Professor Adam Bumby

Professor Adam Bumby completed his undergraduate and honours degrees at the University of St Andrews in Scotland. His MSc and PhD were completed at the University of Pretoria (UP). He has been at the University for almost 28 years – as a member of staff for the past 20 years – and have been in involved in continuous research throughout that time.

His research, he says, is multidisciplinary. “We are dealing with early-stage identification of the presence and source of hydrogen.”

Prof Bumby adds that the research team at UP is leading local investigations that are part of an international consortium of European Union and African Union countries.

“Other parts of this research involving UP staff are considering the social, economic and political aspects within the country implicated by the presence of hydrogen.”

The geology aspect of the research falls within Faculty of Natural and Agricultural Sciences. The more social, economic and political aspects are being handled by Emeritus Professor David Walwyn of the Graduate School of Technology Management in the Faculty of Engineering, the Built Environment and Information Technology.

The project began in September 2022 and is a milestone in the research agenda of those involved.

“We began collecting field data in Mpumalanga in June 2023,” Prof Bumby explains. “A notable highlight was finding an area near Hendrina where we recorded natural hydrogen in the soil beyond the detection limits of our hydrogen meter (10 000 ppm). The ‘normal’ background reading of hydrogen in soils and the atmosphere is 0.5 ppm. Clearly, this implies a significant increase in hydrogen from the rocks below that area.”

The research consortium was the brainchild of Prof Julio Carneiro of the University of Evora in Portugal who also leads the research. He has been instrumental in establishing UP’s interest in this topic. Prof Carneiro has an extensive background in hydrogeology, carbon sequestration and geo-energy.

While Prof Bumby admires Prof Carneiro’s inspired idea in putting together the hydrogen research project, his academic role model is his MSc and PhD supervisor – Emeritus Professor Patrick Eriksson who had a long career at UP and excelled in teaching and research.

“He had an amazing ability to pull information from a wide range of sources to form cohesive, holistic theories of how the early Earth might have developed,” Prof Bumby says.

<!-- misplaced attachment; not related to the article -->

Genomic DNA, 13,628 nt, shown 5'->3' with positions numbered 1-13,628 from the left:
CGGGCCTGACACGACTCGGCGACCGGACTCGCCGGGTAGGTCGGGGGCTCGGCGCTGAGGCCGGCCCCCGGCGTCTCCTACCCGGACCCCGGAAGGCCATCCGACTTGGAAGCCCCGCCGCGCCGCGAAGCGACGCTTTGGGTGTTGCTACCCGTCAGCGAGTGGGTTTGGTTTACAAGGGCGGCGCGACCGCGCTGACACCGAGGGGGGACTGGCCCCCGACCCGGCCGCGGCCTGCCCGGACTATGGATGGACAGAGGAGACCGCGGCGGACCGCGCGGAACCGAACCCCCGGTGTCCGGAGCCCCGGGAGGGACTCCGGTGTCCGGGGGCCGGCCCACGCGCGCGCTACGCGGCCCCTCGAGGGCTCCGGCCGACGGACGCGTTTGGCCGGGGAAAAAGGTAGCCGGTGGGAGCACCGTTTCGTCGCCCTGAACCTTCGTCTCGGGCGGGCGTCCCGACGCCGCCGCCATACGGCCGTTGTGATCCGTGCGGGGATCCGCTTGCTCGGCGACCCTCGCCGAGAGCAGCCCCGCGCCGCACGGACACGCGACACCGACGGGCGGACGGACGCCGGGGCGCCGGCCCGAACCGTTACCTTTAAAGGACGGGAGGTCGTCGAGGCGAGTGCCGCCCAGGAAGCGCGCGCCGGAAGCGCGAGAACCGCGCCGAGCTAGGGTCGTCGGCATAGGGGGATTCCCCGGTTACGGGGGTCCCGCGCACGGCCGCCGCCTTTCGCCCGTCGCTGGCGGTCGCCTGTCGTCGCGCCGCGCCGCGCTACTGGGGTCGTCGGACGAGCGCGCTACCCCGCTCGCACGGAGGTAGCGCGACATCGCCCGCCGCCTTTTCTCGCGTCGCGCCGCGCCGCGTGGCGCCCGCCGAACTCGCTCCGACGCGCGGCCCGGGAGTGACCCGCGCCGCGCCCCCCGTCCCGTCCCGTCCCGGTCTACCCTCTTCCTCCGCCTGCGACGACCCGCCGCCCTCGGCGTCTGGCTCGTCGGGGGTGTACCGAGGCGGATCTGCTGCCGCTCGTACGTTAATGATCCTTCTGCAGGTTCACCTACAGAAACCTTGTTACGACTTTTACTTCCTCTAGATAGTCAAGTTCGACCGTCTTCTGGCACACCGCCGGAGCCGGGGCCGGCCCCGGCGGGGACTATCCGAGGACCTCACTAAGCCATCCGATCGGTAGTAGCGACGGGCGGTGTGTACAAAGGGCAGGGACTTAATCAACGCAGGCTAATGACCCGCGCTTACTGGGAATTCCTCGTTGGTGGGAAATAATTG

Considering the scale of this project, his hope is to identify areas where significant amounts of hydrogen are being stored below the surface in rocks.

“Going forward, it would be great if these reserves could be exploited by drilling shallow boreholes and low-cost mini power stations installed to burn the hydrogen,” Prof Bumby says.

This research matters because if sufficient hydrogen stored in layers of strata can be found and exploited, this could contribute to national energy reserves, at least within a local/small-scale setting.

“Natural hydrogen is considered to be renewable in that it is constantly produced in certain geological environments below Earth’s surface, and produces few pollutants when it burns,” he explains. “If natural hydrogen reaches the surface in sufficient concentrations, it can be collected; it burns explosively, so it can be used to power generators or used in hydrogen fuel cells. The only emission from fuel cells is water vapour. Therefore, it has the potential to be a source of cheap, non-polluting energy for small-scale electricity production and so contribute to the betterment of the world.”

His advice to school learners or undergraduates who are interested in his field is that geology is not just about rocks – it is about energy, the environment and solving some of the world’s pressing problems, including energy and pollution.

As for his hobbies, Prof Bumby says he enjoys spending time mountaineering, and restoring vintage cars and motorbikes. “Though,” he adds “I now have a young family, and that takes up all of my spare time!”

Research by Professor Adam Bumby

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